Uncle Gary is my mother’s second youngest brother, the last one still living of a family of fourteen. He will be 90 in August. My grandparents were members of a small congregation of Sommerfelder Mennonites in southwestern Saskatchewan that was somewhat isolated from other Mennonite communities. They spoke Plautdietsch and English at home; the church services were all in German, a language that the youngest eight children never learned. There really was no point in them even going to church.
Uncle Gary enlisted in the army during World War II and served as a scout for troop movements. One day he was struck by a piece of shrapnel that blew away part of his jaw. Medics patched him up in a tent near the battlefield and he recovered with a scar that is barely visible today.
When he came home from the war, he took special note of a young waitress named Mauvereen in a town not far from his parents’ home. He wanted to get to know her, but she refused outright to go to a dance with him, or to the movies. He realized the only way to spend time with her was to go to the church she attended. Eventually they got married.
Today, uncle Garry will tell you that he would never advise a Christian young lady to marry an unconverted man, that usually it will not turn out well. But in uncle Gary’s case, after a number of years of marriage the Lord spoke clearly to his heart and he became a Christian.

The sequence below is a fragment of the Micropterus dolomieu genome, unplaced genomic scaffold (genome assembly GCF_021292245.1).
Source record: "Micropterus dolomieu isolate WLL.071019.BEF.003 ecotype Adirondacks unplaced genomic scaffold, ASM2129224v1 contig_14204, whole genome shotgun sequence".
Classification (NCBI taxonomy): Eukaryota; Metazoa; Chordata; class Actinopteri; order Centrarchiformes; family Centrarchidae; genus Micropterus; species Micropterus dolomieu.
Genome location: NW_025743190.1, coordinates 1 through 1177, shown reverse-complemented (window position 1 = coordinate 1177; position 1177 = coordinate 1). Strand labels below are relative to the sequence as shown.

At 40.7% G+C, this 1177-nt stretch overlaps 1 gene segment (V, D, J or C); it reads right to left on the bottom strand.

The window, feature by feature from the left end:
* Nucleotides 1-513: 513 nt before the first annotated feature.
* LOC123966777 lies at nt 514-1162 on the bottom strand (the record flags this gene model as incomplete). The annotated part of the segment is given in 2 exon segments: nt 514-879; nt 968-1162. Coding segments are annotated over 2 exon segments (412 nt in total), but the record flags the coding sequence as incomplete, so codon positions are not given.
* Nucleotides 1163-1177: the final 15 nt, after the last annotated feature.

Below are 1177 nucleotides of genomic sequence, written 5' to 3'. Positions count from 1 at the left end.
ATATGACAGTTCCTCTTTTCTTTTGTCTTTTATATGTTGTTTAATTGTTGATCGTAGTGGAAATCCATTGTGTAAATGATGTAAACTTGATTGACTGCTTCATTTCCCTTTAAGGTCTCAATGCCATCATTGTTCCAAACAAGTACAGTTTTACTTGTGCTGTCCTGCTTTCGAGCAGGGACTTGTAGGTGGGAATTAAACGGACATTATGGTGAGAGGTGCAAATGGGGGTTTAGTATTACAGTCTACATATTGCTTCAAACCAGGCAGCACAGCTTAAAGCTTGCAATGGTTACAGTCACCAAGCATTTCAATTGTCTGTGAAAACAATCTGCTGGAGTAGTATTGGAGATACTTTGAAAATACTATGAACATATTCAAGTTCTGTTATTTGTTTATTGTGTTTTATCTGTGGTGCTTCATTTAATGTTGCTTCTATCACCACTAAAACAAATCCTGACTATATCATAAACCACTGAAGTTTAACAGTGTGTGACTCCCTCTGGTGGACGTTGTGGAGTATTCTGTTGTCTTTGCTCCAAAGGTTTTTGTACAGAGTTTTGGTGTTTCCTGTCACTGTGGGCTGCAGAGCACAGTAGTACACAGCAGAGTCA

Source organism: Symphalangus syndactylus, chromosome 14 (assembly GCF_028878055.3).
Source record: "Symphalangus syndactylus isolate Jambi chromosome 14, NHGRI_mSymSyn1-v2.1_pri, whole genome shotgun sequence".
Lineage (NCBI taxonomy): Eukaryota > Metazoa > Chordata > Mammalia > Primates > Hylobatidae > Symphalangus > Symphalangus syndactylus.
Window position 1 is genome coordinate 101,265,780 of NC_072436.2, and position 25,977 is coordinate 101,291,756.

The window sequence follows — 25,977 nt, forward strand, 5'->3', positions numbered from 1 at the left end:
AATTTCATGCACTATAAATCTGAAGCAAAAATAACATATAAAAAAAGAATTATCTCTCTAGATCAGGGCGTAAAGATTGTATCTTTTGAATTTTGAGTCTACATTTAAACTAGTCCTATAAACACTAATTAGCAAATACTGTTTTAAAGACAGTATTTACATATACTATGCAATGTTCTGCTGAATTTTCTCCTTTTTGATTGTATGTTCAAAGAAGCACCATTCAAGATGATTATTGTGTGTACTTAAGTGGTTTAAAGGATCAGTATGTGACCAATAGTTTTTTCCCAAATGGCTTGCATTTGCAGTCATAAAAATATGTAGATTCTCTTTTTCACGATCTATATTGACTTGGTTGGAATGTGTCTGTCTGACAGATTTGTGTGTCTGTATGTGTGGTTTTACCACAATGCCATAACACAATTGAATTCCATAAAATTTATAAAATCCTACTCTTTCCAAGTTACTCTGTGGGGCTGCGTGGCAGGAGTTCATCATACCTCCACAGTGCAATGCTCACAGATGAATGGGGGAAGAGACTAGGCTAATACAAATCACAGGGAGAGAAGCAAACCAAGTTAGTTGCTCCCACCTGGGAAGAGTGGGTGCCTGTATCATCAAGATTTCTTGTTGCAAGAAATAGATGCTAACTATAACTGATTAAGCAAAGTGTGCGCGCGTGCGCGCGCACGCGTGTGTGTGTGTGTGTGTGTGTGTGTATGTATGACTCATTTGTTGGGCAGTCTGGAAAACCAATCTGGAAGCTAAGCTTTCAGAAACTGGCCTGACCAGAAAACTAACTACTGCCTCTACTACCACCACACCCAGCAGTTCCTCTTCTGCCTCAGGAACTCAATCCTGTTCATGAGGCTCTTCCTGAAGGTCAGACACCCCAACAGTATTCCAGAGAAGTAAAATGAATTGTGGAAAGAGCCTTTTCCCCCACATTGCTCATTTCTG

They raised two children, spent many happy years together, then in her early sixties Mauvereen developed dementia and eventually had to be placed in a nursing home. Gary faithfully spent time with her every day and would feed her when he was there. He soon realized this was not the right thing to do as Mauvereen would refuse to take food from anyone else. Little by little Gary turned the task over to the nursing home staff.
For the past fifteen years she has not shown any sign that she recognized Gary, yet he went every day to spend some time with her. She was the only girlfriend he ever had and he loved her to the end. A few days ago I got word that aunt Mauvereen had passed away.
Alzheimer’s, or dementia in any form, is a terrible thing. Yet others have reported that, even though people suffering from dementia are unable to show any outward signs, deep down inside there is still a spark of recognition at the presence of a loved one, at the sound of their voice. For uncle Gary’s and aunt Mauvereen’s sakes, I want to believe it.